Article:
Creative visualization is one very powerful way to see yourself through to whatever success means to you. By visualizing the desired outcome, you can also creatively brainstorm the action steps you’ll need to take to get to that outcome.
Momentum is key here – once you’ve begun practicing creative visualization, you’ll begin to see changes in your life that you may never have expected!
Creative visualization has also been used very successfully to change negative ingrained habits into positive habits!
Let’s say you’re prone to procrastination. It’s clear what you need to do. You know the deadline as well. Yet, no matter how much you know what needs to be done, you still don’t do it. At the end, you are always rushing to get the tasks done in time for the deadline, creating horrible stress for yourself, and doing a less than stellar job.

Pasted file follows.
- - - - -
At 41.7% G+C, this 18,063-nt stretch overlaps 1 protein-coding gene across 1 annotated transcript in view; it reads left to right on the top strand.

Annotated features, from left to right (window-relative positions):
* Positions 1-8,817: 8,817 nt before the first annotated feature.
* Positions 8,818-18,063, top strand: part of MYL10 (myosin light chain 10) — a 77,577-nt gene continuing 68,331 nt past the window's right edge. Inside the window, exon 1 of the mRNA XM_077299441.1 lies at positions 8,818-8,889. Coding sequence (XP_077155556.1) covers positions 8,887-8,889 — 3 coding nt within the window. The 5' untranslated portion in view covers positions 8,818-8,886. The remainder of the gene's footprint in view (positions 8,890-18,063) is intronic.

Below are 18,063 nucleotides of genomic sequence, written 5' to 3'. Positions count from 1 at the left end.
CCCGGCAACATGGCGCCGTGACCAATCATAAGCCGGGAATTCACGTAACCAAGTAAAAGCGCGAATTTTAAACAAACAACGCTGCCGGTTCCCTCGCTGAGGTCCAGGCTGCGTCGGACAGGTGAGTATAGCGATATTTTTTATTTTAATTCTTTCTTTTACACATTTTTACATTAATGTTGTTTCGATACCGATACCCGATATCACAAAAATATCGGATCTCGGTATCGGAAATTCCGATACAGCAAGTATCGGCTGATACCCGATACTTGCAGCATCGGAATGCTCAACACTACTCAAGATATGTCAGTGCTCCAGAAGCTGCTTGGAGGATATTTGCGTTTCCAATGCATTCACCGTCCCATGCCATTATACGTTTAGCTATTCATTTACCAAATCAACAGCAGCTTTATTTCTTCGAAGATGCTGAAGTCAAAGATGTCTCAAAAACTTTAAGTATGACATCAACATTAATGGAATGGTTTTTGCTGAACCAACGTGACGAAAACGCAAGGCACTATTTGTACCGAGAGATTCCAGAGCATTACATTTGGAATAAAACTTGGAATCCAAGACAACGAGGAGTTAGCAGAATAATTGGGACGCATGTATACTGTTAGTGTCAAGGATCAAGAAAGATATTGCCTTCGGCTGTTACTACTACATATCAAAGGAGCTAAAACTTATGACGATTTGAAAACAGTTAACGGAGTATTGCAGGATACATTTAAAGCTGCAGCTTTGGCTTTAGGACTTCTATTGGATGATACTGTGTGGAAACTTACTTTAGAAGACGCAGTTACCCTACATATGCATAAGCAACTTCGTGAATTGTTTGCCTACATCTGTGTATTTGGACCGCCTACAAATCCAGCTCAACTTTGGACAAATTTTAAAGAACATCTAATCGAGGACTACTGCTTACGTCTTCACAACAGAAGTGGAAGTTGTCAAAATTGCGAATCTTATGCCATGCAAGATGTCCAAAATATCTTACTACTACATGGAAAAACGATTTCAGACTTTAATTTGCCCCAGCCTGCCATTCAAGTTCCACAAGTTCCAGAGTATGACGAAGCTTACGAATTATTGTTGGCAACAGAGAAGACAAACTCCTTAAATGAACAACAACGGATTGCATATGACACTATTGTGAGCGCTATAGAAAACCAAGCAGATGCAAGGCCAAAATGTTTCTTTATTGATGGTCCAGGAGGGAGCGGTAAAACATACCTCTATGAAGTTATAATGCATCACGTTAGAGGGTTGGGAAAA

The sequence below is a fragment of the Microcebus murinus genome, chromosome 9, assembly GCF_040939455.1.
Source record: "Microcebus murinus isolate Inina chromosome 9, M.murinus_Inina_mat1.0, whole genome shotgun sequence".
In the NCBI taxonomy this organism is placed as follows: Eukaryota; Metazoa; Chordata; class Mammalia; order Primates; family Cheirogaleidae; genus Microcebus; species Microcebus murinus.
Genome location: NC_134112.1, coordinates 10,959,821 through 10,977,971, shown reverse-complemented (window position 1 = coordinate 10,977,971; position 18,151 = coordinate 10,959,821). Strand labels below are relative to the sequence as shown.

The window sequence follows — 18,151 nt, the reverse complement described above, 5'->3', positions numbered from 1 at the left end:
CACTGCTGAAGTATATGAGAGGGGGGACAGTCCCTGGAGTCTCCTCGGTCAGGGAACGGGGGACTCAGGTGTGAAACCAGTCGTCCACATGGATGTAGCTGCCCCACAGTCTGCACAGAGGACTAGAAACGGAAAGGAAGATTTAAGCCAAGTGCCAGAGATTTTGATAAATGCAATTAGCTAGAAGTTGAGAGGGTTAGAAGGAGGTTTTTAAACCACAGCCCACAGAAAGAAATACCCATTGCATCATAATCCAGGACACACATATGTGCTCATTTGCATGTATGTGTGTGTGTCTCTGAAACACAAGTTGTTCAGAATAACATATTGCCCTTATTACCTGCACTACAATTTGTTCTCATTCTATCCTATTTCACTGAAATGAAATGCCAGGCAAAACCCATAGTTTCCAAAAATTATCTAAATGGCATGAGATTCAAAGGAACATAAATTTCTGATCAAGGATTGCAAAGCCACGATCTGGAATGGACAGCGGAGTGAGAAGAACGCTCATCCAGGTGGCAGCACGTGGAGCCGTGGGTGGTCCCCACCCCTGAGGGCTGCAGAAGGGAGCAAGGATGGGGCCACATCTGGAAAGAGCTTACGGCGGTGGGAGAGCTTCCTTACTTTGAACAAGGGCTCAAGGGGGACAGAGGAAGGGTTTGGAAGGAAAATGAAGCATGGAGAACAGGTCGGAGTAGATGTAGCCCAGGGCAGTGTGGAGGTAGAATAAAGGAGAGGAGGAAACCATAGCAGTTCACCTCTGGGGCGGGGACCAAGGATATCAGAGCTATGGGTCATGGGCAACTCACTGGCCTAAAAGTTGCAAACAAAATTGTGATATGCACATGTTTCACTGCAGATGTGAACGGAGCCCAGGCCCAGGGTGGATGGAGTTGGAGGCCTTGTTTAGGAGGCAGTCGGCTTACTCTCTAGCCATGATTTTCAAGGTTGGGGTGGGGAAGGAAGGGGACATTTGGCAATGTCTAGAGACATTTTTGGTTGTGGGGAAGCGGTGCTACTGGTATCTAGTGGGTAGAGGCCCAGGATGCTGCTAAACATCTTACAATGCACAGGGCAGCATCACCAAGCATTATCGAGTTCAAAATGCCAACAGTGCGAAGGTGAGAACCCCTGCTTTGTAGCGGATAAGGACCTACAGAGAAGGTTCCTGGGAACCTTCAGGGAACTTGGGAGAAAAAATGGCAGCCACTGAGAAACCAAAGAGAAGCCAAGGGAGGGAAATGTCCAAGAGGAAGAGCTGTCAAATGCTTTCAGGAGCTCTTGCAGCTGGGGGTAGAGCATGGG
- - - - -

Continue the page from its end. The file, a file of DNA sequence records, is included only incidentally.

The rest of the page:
Using creative visualization, you can attack this bad habit from several different angles. You can break down the “why” of the bad habit – maybe you don’t feel like you know enough to complete the task sufficiently, so you put it off – and then you can move into the action steps you need to take to replace that bad habit with a positive one.
“We’re designed for greatness. No excuses. No apologies. – Lisa Nichols”
The next step would be to creatively visualize how you’d feel if you didn’t have that habit anymore. How great would it feel to have every work assignment scheduled out and delivered on time? Maybe you’d even get a raise! And how awesome would it be to not have that last-minute stress of being under the gun with your projects?
Creative visualization can help you help yourself, and turn your bad habits into positive action!
- Lisa Nichols And Her Contribution To Creative Visualization
- Lisa Nichols Visualization Tips – About Holistic Success
- Lisa Nichols Books We Like
- Lisa Nichols Abundance Now – New Book Review
- Lisa Nichols The Secret
- Some Of Lisa Nichols Quotes We Like
- Lisa Nichols Discovering Your Worthiness Meditation
- Lisa Nichols Creative Visualization Review